[Computer-go] 50k-100k patterns

Michael Alford malf at aracnet.com
Sat Aug 11 10:27:17 PDT 2012

On 8/11/12 9:36 AM, Don Dailey wrote:
> On Sat, Aug 11, 2012 at 10:20 AM, Michael Alford <malf at aracnet.com
> <mailto:malf at aracnet.com>> wrote:
>     This has been a most interesting discussion, thanks to all that
>     participated. As far as tricks, hard and deliberate practice, or
>     focus goes, I would like to share an observation from Guo Juan: The
>     only difference between an IGS 3k and a 3d is the 3d knows more
>     tricks. To get beyond 3d you have to learn something about the game.
> I don't know enough about go to comment on that,  but as I said early
> "tricks" was an unfortunate choice of terminology and it's my wish we
> dont' get hung up on semantics.      What I should have said which is
> far more accurate is "insights" -  a single insight can be worth a lot.
>    So maybe strong players beyond 3d they have no additional insights?
> That does not seems likely.
> I know that strong chess players just know stuff that I don't know and
> they know INSTANTLY - and it's a major shortcut that I do not posses.
> You could call it a "trick" but that cheapens it.    It's an insight
> they learned long ago and is not a part of them.
> Don

Yes, agree about semantics. In Guo Juan's case, the "tricks" are things 
like tesuji play and joseki knowledge. As for major shortcut, I have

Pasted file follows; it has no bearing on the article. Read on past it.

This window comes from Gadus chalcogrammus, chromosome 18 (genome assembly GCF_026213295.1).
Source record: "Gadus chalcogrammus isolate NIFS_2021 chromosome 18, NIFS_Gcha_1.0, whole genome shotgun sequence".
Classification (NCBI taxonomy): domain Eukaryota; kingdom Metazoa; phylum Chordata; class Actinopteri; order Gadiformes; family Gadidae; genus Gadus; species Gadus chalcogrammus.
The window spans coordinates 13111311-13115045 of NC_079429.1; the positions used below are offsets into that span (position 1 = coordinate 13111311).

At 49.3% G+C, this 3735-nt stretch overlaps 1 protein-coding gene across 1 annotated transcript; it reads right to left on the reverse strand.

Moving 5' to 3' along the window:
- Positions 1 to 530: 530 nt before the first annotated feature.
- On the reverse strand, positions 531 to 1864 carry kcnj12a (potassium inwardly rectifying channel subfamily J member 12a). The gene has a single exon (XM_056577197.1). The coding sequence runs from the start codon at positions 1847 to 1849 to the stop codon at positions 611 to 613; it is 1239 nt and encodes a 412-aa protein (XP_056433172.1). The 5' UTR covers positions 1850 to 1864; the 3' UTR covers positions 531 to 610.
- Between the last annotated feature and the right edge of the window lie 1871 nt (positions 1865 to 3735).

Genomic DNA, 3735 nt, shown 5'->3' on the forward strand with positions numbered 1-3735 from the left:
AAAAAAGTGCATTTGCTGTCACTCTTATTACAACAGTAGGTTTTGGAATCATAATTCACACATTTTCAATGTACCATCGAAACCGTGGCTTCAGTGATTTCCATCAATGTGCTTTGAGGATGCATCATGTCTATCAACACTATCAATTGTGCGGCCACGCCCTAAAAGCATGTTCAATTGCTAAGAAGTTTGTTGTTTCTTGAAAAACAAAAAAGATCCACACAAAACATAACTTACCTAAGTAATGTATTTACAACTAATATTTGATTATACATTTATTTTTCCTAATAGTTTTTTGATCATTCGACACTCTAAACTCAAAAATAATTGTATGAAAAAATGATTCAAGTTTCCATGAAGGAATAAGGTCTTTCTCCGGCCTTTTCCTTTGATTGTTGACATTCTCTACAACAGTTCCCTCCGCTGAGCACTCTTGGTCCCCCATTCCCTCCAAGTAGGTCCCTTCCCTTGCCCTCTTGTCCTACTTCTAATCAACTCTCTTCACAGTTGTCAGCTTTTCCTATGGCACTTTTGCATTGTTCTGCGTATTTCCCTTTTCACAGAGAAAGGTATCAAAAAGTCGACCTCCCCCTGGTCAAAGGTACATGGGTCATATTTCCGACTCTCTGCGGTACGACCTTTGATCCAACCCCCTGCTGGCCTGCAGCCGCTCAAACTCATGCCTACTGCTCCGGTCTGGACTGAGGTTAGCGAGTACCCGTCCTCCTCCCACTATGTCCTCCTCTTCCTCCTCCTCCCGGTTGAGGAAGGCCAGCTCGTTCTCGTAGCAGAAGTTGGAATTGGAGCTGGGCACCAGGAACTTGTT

another anecdote for your "INSTANTLY" concerning Takemiya:
At the US Congress in 2008, the Masters title game between Feng Yun and 
Yilun Yang was taking place on the first floor and being broadcast on a 
movie screen upstairs in the main playing room. Takemiya was on stage 
giving commentary on the game. During a long pause in play, someone in 
the audience shouted "Sensei, why doesn't W play double hane in the 
corner?" Takemiya said you couldn't play the double hane because of the 
ladder. A couple hundred people in the audience were like "Ladder? What 
ladder?" And Takemiya showed a sequence beginning with the double hane 
in the corner that moved from the corner to the side hoshi and ended up 
with a ladder. That was pretty impressive for the entire audience, but 
then someone shouted "Sensei, how long did it take you to read that?" 
Takemiya did kind of a double take and said "I didn't read that, I just 
saw it." Which elicited an audible response from the audience. Takemiya 
went on to explain that it isn't just him, all pros are like this. Pros 
are so good at proper play it's like a reflex with them, they don't have 
to read things like that ladder sequence, they simply see it.

That's a major shortcut I certainly don't possess :)




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